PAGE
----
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Re: Denying #!/usr/bin/env as a valid interpreter
On 17 April 2011 12:59, Greg Troxel <gdt%ir.bbn.com@localhost> wrote:
> Jörn Clausen <joernc%googlemail.com@localhost> writes:
> > On Sat, Apr 16, 2011 at 10:24 PM, Roy Marples <roy%marples.name@localhost>
> > wrote:
> >> Each time I upgrade pkgsrc, I get annoyed by developer laziness to check
> >> any new files for a valid python interpreter. This is because
> >> #!/usr/bin/env python
> >> Is the recommended way of calling python by upstream and
> >> check-interpreter.mk allows it just because /usr/bin/env exists.
> >> Sadly, no binary called python exists on pkgsrc - it's python2.6 for
> >> example.
> > Isn't pkgsrc to blame by not providing a binary called "python"? The
> > /usr/bin/env approach is IMHO a valid method. It has it's drawbacks
> > and in certain situations I would avoid it, in others I would strongly
> > prefer it.
> No; the python people are to blame by not having enough compatibility
> among versions - it's not reasonable to install just one python version
> and declare that everything has to build against it. perl, on
> the other, is mostly ok that way, so one just updates from 5.10 to 5.12,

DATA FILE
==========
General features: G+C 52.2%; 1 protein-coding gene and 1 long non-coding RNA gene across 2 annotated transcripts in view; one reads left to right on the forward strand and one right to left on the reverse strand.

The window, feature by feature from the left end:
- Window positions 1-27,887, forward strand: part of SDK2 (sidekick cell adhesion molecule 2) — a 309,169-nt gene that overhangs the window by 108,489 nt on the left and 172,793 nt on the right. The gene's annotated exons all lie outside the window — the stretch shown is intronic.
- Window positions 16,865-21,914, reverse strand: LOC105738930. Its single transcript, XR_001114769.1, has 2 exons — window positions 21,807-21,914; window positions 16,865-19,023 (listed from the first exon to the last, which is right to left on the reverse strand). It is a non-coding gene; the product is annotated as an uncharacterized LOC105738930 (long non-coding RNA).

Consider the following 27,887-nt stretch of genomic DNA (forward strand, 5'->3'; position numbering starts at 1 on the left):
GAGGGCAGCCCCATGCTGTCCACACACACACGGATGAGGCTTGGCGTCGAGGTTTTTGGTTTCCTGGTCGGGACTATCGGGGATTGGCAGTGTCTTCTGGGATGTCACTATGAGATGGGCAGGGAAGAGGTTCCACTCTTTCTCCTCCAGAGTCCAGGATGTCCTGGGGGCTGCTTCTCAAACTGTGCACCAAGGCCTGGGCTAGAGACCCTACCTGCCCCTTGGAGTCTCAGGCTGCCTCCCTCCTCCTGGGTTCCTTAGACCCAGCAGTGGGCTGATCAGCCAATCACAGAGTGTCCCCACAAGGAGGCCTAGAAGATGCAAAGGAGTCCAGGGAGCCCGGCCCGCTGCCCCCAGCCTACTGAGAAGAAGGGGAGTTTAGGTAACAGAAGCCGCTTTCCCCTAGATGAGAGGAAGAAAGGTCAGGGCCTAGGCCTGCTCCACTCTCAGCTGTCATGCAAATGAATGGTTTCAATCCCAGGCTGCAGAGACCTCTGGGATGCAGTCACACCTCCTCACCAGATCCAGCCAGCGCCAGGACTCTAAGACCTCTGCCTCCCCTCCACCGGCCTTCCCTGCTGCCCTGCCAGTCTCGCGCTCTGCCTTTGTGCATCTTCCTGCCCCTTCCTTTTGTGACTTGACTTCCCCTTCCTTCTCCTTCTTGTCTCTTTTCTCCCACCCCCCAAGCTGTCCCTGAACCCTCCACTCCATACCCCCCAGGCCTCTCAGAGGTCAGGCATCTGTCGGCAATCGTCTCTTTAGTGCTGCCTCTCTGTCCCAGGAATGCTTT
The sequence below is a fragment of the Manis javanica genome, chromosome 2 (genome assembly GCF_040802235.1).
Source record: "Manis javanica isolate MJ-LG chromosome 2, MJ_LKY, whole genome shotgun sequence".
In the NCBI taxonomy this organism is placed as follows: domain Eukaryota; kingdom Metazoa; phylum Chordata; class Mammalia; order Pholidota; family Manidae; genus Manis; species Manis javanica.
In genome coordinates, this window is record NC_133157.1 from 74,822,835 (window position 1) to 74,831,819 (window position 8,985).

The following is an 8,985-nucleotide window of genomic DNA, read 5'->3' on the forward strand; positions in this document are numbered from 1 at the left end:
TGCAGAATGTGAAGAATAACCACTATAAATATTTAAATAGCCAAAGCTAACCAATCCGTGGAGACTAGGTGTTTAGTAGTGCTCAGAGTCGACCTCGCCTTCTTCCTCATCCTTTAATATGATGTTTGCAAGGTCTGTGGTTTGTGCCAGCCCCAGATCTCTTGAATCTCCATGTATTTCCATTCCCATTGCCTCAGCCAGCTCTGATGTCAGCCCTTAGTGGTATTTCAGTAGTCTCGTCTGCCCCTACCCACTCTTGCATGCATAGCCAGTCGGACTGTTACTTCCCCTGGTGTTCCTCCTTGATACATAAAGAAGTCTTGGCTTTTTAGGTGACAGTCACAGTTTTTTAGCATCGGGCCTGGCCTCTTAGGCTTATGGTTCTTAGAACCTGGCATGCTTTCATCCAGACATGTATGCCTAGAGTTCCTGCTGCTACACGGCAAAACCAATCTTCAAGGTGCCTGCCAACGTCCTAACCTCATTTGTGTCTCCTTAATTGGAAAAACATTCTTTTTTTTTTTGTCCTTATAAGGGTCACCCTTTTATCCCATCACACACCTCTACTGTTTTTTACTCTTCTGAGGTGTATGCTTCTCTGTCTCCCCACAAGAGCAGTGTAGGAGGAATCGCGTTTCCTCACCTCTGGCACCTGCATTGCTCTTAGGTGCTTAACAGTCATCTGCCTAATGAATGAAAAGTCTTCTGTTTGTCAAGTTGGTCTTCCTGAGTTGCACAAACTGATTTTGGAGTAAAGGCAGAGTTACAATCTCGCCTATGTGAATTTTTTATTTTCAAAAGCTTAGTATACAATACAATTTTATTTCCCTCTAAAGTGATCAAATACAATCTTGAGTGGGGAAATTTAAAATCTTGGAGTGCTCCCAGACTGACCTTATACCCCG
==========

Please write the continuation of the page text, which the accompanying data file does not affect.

> and packages that work only on 5.10 but not on 5.12 are viewed as broken.
> When installing python, it's not just the interpreter, but lots of
> libraries. When a package is configured and binds to a path and set of
> libraries, it's wrong to just have that flip to another version.
> > How about providing a link "python -> python26" for the default
> > version (as defined by PYTHON_VERSION_DEFAULT)? The same goes for e.g.
> > Java. Why is java not called "java", but e.g. "sun6-java"? It would
> > make things much easier to have a default version available under the
> > name "java". You could still have other versions installed under their
> > original names.
> We could accomodate more of this by having a 'python' binary, but it
> means that every package that depends on it would need to be
> rebuilt/replaced when that link changed.
If I download & install a random package from the Internet, having it
use /usr/bin/env is (in general) a good thing, but scripts in pkgsrc
should 'bind' to the right interpreter.
Given I don't think we should be discouraging upstream from using
/usr/bin/env I think the ideal approach would be a well defined
mechanism that could be turned on for any package to replace known
/usr/bin/env usage in the files for that package before install.
Certainly we should not be having patch/ entries for fixing them...
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